There’s a funny saying I rather like: “First they came for the journalists and I did nothing; then we don’t know what happened next.” Maybe the word is actually “maudlin,” but still, America is one of the few places where the press is so strongly woven into the very fabric of society that, while being the only job expressly noted in the Constitution, it is often taken for granted. But this isn’t a story about the American press—it’s the tale of the small Romanian paper Gazeta Sporturilor which, in 2016, uncovered a shocking conspiracy within the country’s healthcare system.

In 2019′s Collective (or Collectiv, if you like), filmmaker Alexander Nanau follows the sports (yes, sports) paper’s then-editor Catalin Tolontan and his small team as they come to learn about shady hospital dealings across Romania. In 2015, the Romanian nightclub Collectiv caught fire during a show. That night, over two dozen in the audience were killed, and over two dozen more died of infections in the weeks that followed due to absurdly lacking policies in Romanian hospitals. At first, it seems as simple as shady mob deals and hospital managers diluting disinfectants to a horrifying degree, but as Tolontan and company dig deeper into the issue and reveal more to the story, murder, governmental shifts and systemic failures come to a head, and the country itself is forever changed.

Full disclosure: We like movies about investigative journalism, but Nanau’s look at Gazeta Sporturilor’s herculean efforts goes beyond mere insights into how the press is valuable and shows us the results of difficult reporting. Nanau hits it from three main angles—the paper’s day-to-day reporting on the issue; the fire’s surviving victims and the families of the dead; and newly-appointed Minister of Health Vlad Voiculescu, a former patient’s rights activist who, in perhaps one of the more shocking twists in the film, actually cares about the Romanian people.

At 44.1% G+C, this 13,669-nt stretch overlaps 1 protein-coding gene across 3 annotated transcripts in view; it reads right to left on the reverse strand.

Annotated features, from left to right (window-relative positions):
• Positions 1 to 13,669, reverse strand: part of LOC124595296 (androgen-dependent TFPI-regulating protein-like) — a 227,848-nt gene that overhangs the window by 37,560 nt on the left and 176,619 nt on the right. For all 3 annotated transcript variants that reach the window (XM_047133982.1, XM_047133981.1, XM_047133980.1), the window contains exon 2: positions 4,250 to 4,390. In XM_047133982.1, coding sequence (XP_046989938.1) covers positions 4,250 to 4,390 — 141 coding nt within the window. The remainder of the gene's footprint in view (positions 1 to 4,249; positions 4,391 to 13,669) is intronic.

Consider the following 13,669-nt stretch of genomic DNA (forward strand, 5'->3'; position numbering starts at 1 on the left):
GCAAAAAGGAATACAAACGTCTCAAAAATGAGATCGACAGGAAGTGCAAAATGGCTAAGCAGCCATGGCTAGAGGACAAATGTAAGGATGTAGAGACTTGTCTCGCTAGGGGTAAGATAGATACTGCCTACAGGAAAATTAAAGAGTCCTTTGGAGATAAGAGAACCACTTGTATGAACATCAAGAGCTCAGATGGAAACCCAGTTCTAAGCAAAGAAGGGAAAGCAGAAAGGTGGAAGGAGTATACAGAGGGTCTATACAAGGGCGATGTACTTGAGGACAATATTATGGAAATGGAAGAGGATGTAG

Through whistleblower doctors, gut-wrenching footage of the fire and hospital conditions, we observe how the very country itself changes. A small team did that, and it’s important for everyone—from everyday people to journalists themselves, even in small towns—to understand what can come from an unwavering dedication to the truth and transparency. There simply is no overstating how important the press can be, and Nanau’s dive into what it takes to make that a reality—especially as it applies to the people’s right to know what their government is doing—is nearly flawless in execution.

The Center for Contemporary Arts makes Collective available to stream this week in the lead-up to a virtual panel discussion on the importance of investigative journalism on Monday, May 3 at 7 pm—World Press Freedom Day. The panel features Tina Susman, senior editor for Time, Searchlight New Mexico editor Sara Solovitch and Collective editing consultant Mona Mona Nicoară and runs $12. Visit to register.


+Journalism! Ethics! Systemic change!

-Some might find it dry


Directed by Nanau

CCA, NR, 99 min.